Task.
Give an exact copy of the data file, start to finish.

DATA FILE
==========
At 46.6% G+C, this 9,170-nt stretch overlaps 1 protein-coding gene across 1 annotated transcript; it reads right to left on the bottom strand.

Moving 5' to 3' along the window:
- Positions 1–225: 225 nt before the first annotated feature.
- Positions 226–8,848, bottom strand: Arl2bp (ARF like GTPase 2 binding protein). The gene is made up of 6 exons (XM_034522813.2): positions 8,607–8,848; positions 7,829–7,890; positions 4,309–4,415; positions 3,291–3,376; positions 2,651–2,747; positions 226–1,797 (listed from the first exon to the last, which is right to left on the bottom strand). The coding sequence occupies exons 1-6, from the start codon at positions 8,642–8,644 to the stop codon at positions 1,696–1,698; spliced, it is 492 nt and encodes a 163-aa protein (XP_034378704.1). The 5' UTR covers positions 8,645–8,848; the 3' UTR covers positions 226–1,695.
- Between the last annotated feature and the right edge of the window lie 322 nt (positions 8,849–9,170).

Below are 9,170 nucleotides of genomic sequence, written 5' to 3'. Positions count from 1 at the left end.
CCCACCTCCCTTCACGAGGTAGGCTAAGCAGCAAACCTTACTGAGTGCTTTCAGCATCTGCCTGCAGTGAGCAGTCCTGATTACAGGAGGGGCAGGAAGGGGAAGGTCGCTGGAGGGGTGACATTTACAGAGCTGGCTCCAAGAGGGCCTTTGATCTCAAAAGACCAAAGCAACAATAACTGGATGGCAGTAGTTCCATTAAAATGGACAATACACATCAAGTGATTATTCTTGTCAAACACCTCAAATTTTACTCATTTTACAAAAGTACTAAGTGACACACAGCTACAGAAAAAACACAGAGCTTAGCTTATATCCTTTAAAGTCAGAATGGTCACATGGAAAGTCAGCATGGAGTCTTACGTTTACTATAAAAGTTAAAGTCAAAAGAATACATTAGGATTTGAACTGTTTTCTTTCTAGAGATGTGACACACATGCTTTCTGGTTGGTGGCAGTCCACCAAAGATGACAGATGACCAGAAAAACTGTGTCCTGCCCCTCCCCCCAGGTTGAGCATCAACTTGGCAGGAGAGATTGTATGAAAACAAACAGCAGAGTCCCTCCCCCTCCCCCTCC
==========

At 46.6% G+C, this 9,170-nt stretch overlaps 1 protein-coding gene across 1 annotated transcript; it reads right to left on the bottom strand.

Moving 5' to 3' along the window:
- Positions 1–225: 225 nt before the first annotated feature.
- Positions 226–8,848, bottom strand: Arl2bp (ARF like GTPase 2 binding protein). The gene is made up of 6 exons (XM_034522813.2): positions 8,607–8,848; positions 7,829–7,890; positions 4,309–4,415; positions 3,291–3,376; positions 2,651–2,747; positions 226–1,797 (listed from the first exon to the last, which is right to left on the bottom strand). The coding sequence occupies exons 1-6, from the start codon at positions 8,642–8,644 to the stop codon at positions 1,696–1,698; spliced, it is 492 nt and encodes a 163-aa protein (XP_034378704.1). The 5' UTR covers positions 8,645–8,848; the 3' UTR covers positions 226–1,695.
- Between the last annotated feature and the right edge of the window lie 322 nt (positions 8,849–9,170).

Below are 9,170 nucleotides of genomic sequence, written 5' to 3'. Positions count from 1 at the left end.
CCCACCTCCCTTCACGAGGTAGGCTAAGCAGCAAACCTTACTGAGTGCTTTCAGCATCTGCCTGCAGTGAGCAGTCCTGATTACAGGAGGGGCAGGAAGGGGAAGGTCGCTGGAGGGGTGACATTTACAGAGCTGGCTCCAAGAGGGCCTTTGATCTCAAAAGACCAAAGCAACAATAACTGGATGGCAGTAGTTCCATTAAAATGGACAATACACATCAAGTGATTATTCTTGTCAAACACCTCAAATTTTACTCATTTTACAAAAGTACTAAGTGACACACAGCTACAGAAAAAACACAGAGCTTAGCTTATATCCTTTAAAGTCAGAATGGTCACATGGAAAGTCAGCATGGAGTCTTACGTTTACTATAAAAGTTAAAGTCAAAAGAATACATTAGGATTTGAACTGTTTTCTTTCTAGAGATGTGACACACATGCTTTCTGGTTGGTGGCAGTCCACCAAAGATGACAGATGACCAGAAAAACTGTGTCCTGCCCCTCCCCCCAGGTTGAGCATCAACTTGGCAGGAGAGATTGTATGAAAACAAACAGCAGAGTCCCTCCCCCTCCCCCTCC